Google Apps Gaining Critical Mass. Is The Enterprise Market Next?

New data is emerging that Google Apps may be on the verge of breaking the $1 billion mark in annual revenue.
The evidence is circumstantial collected by Backupify a Google ISV, who surveyed 8000 Google App domains representing nearly a million users.

Interestingly, at least half the user base appears to be small business orientated with 10 seats or less, but the enterprise market looks set to become Google’s next target.  Meanwhile, California appears to be the State with the most interest in Google Apps, representing 17% of the seats surveyed.
Backupify has compiled this infographic to illustrate the rising interest in Google Apps.
The data collected by Backupify takes on greater significance if one considers the recent controversy around SOPA and Google’s will to fight it. While the privacy bill above has been stalled by the tech giant, amongst others, it has in recent weeks updated its privacy policies across YouTube, Google Products and elsewhere.
“The new Google privacy policy that lets the company collect, store, and share user-specific information across Google services apparently will not apply to businesses and governments that have signed contracts to use the Google Apps productivity suite,” said Ars Technica.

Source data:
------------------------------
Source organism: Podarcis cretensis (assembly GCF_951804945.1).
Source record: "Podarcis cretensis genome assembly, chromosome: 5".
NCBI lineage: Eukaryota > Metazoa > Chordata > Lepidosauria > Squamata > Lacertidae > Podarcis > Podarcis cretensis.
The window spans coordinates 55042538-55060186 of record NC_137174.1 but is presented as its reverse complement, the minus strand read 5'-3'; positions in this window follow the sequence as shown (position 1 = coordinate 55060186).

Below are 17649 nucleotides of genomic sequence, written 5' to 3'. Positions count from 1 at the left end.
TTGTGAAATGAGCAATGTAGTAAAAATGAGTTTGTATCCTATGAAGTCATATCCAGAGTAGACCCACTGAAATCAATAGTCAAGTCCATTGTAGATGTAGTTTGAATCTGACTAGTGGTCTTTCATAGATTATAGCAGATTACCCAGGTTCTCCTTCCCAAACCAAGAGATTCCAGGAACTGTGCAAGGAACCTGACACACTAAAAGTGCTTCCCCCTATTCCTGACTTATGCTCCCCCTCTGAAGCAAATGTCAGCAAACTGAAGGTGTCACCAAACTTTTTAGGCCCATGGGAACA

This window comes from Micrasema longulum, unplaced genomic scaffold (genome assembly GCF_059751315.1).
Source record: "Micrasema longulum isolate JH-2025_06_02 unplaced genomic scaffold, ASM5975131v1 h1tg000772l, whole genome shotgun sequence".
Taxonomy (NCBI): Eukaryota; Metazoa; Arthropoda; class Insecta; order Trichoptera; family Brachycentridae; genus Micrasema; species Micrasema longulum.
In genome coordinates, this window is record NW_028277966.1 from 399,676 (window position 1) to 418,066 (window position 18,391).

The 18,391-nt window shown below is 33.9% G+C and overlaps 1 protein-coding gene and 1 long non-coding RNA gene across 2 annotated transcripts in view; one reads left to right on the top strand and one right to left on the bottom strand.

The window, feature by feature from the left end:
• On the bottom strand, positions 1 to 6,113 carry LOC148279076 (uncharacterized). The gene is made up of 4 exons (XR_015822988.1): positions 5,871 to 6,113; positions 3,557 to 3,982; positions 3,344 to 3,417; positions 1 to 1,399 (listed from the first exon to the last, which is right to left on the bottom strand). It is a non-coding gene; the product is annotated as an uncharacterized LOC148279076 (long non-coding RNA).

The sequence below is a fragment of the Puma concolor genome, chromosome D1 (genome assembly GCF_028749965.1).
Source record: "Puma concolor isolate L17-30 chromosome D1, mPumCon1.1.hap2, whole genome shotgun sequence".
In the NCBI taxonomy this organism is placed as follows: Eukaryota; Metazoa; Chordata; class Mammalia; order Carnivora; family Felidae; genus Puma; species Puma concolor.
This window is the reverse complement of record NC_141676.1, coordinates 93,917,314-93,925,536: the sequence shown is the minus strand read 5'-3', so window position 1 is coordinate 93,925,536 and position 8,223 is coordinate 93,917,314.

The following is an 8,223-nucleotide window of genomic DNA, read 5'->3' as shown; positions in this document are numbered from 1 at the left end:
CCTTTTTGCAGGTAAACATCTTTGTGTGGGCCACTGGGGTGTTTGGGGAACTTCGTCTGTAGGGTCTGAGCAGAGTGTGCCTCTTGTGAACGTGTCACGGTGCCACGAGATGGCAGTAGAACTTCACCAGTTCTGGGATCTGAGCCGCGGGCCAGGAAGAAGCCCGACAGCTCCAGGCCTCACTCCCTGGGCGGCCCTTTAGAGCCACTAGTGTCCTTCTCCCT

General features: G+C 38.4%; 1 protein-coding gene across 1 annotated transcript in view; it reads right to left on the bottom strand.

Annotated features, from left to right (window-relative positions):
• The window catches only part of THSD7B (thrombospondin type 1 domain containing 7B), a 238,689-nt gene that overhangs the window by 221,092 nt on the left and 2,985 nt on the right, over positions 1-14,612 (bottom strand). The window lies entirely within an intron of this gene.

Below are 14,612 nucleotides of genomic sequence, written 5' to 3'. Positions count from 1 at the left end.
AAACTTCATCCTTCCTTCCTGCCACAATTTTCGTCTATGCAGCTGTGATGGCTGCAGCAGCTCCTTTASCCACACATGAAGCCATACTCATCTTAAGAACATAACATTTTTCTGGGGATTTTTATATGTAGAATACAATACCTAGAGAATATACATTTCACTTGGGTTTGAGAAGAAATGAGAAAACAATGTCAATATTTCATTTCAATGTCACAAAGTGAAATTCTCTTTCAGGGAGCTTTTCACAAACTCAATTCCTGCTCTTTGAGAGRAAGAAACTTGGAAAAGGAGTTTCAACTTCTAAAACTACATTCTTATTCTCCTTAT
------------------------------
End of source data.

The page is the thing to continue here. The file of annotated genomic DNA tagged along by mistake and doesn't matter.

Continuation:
Google recently sent out the following statement to all its business-class Apps’ users:
We’re getting rid of over 60 different privacy policies across Google and replacing them with one that’s a lot shorter and easier to read. Our new policy covers multiple products and features, reflecting our desire to create one beautifully simple and intuitive experience for your users across Google products.

Broadly speaking, Google appears to be targeting ‘signed-in’ users with intent to use their data to “refine and improve your own personal experience on Google. We’re making our policy simpler with this change and we’re trying to be upfront about it. “

These new developments are sure to impact how Google markets itself to enterprises over the course of 2012, especially as larger companies remain jumpy about security in the cloud in general, and Software-as-a-Service (SaaS) specifically.